Félix Lope de Vega y Carpio was one of the most important poets and play writers of the Golden Age of Spanish literature, second only to Cervantes, and the sheer volume of his literary works makes him one of the most fruitful authors in the universal history of literature. He renewed the formulas of Spanish theatre at a time when theatre was starting to become a common entertainment for the masses, and some of his plays, like Fuenteovejuna, are still represented worldwide.
Lope de Vega was born in Cantabria the 25th of November of 1562 in the midst of a humble family. His father was an embroiderer, but there's little information on his mother. Lope was a quick and smart boy, and by 5 he was able to read fluently in both Spanish and Latin, and he even composed some verses. His great talent took him to Madrid, to study in the school of Vicente Espinel, whom he admired greatly. Later he also studied in the Study of the Compañía de Jesús, later known as the Imperial School. From 1577 to 1581 he studied in the University of Alcalá de Henares, but he didn't obtain any titles from his studies. His rowdy lifestyle wasn't appealing to his mentors, who stopped paying for his studies, so Lope had to work as secretary of aristocrats and notables or writing comedy plays. He enlists with the marines in 1583 and fights in the Battle of Terceira Island.
When Lope arrived back in Madrid, he studied grammar with the Theatines and mathematics in the Royal Academy, and he also served as a secretary to the Marquis of Navas, but he was regularly distracted from his obligations by his love for women. When his first love, Elena Osorio, left him and married the Cardinal of Grandela for his money, Lope de Vega wrote a series of irate plays and sonnets against Elena and her family. For this, he was exiled for 8 years from Court and 2 from the Kingdom of Castile.
A year after Elena's marriage, Lope de Vega fell in love with Isabel de Alderete y Urbina, whom he married in May of 1588. Less than a month after the marriage, Lope decided to return to the marines and enlisted himself in the Spanish Armada, and he was back by December of the same year. Isabel and him moved to Valencia, where he continued to perfect his play writing skills and he started to stray from the three Aristotelian units of action. This was his first step towards revolutionizing the Spanish theatre of the Golden Age.
When his two years of Castilian exile were done, Isabel and him moved to Toledo, and Lope de Vega started to work for the Duke of Alba. Isabel died after giving birth in 1594, and a year later Lope returned to Madrid after his exile from Court was over. He remarried in 1598 to the daughter of a meat supplier for Court, who gave him a boy - Carlos Félix - and three girls. Soon after he started to work as a secretary for the future Count of Lemos, with whom he stayed until 1603 when he leaves for Seville. There he met an actress called Micaela, who was married, but this didn't stop her from having five children with Lope.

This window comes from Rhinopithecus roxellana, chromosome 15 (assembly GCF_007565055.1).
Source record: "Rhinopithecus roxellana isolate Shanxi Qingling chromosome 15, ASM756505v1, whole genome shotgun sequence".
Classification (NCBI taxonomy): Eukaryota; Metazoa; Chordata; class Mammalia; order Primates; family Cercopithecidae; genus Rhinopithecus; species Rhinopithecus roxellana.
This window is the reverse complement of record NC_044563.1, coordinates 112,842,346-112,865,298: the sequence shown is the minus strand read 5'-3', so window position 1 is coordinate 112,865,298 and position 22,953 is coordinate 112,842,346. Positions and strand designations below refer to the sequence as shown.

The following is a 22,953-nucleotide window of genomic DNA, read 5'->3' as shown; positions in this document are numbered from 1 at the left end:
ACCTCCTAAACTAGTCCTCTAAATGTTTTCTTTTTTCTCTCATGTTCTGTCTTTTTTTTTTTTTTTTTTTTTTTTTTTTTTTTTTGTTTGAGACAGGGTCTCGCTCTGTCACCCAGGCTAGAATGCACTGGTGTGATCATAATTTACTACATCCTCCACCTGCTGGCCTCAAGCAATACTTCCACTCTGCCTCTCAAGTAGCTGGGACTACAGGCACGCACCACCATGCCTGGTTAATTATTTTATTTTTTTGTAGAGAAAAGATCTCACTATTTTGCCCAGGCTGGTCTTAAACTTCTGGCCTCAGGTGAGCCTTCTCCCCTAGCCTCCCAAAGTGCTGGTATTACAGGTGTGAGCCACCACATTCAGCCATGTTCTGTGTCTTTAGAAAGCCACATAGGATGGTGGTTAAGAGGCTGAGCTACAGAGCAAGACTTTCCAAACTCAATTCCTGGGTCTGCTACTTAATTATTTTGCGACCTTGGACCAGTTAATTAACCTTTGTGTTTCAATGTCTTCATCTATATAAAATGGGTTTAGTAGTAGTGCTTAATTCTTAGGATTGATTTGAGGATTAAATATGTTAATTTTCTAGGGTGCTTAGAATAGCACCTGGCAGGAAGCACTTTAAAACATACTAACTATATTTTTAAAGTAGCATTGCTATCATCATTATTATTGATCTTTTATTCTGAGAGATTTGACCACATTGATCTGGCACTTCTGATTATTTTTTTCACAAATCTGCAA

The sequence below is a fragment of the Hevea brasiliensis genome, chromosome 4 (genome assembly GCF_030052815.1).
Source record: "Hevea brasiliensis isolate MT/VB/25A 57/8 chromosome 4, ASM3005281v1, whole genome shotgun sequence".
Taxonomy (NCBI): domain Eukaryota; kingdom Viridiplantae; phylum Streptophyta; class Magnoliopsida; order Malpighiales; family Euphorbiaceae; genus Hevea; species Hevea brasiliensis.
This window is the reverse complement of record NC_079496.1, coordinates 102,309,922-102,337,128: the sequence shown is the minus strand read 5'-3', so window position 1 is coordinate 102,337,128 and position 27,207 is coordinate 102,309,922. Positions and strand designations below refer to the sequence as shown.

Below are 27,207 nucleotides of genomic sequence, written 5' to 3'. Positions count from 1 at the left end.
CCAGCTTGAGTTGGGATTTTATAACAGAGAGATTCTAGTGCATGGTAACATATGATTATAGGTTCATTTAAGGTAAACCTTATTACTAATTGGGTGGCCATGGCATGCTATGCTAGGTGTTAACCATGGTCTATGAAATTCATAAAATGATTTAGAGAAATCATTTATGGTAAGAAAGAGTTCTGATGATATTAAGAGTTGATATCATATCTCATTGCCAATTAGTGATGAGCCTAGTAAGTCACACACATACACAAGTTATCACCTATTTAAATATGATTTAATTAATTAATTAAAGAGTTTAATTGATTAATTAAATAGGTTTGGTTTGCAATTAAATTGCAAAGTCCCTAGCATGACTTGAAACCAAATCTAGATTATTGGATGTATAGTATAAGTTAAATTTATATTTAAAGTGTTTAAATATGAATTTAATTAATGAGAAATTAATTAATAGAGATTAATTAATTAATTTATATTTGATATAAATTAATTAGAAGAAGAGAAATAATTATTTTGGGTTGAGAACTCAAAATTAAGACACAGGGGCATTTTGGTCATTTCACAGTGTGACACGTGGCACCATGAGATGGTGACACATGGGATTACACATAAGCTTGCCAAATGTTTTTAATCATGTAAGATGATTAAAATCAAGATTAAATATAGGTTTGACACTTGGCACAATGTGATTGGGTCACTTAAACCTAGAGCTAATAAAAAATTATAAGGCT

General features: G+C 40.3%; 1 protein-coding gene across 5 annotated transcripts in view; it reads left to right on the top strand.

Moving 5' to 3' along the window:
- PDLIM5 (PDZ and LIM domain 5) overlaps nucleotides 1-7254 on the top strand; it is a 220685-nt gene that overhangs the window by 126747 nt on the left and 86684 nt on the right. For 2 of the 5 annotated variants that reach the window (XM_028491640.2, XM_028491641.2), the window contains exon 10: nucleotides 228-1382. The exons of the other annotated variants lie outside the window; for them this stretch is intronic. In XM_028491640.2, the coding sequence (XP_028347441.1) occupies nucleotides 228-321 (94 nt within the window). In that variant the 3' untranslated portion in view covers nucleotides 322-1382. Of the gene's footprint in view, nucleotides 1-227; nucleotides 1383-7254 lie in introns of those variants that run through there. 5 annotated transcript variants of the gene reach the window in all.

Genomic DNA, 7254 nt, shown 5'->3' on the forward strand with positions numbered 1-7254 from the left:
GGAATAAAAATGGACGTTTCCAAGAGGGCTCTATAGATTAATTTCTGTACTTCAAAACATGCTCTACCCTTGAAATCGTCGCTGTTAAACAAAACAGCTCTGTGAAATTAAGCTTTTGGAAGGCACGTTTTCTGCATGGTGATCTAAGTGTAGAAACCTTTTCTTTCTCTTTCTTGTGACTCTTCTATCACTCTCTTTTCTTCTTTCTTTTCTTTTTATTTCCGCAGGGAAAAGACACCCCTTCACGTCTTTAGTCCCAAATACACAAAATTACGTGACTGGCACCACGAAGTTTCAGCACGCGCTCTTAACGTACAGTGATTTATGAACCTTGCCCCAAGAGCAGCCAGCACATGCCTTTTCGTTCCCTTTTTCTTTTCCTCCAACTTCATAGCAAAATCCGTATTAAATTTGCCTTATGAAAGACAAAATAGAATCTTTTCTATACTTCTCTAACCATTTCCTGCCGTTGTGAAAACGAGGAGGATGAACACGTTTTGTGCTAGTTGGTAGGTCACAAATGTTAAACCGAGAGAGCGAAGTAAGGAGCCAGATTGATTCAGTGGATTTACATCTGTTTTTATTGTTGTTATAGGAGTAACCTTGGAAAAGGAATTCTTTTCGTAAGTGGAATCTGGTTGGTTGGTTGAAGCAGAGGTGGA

For several years, Lope de Vega divided his life between his two families and several lovers. He had to work very hard to keep them all happy, and during this time he wrote a lot of plays and poems to make money, may which were published several times by different booksellers without his consent and corrections. At the age of 38 he was finally able to go over some of his works and correct them, and he fought for the rights to his works so that other couldn't publish without his consent. In 1605 he started to work for the Duke of Sessa until he joined the oratory in Olivar Street in 1610.
At this time, Lope went through a deep existential crisis after the death of some close relatives, and turned more and more towards priesthood. The works he wrote during this time have a deep religious meaning and philosophic inspiration. Carlos Felix, his favorite son, died in 1612 from a fever, and Juana de Gardo, another of his lovers, died a year later in childbirth. All these tragedies affected Lope and in 1612 he decided to be ordained as priest.
Priesthood didn't stop Lope de Vega from his amorous advances, and the Duke of Sessa, fearful of losing his secretary, provided him with women often. Lope fell in love with Marta de Nevares, who stayed with him until her death in 1628. During his last few years, Lope wrote mostly comedy and philosophical poems, often under the name Tomé de Burguillos, but it wasn't a happy time for the writer. Marta de Nevares turned blind in 1626 and died crazy in 1628, and one by one Lope lost his sons and daughter to tragic deaths. He died the 27th of August of 1635.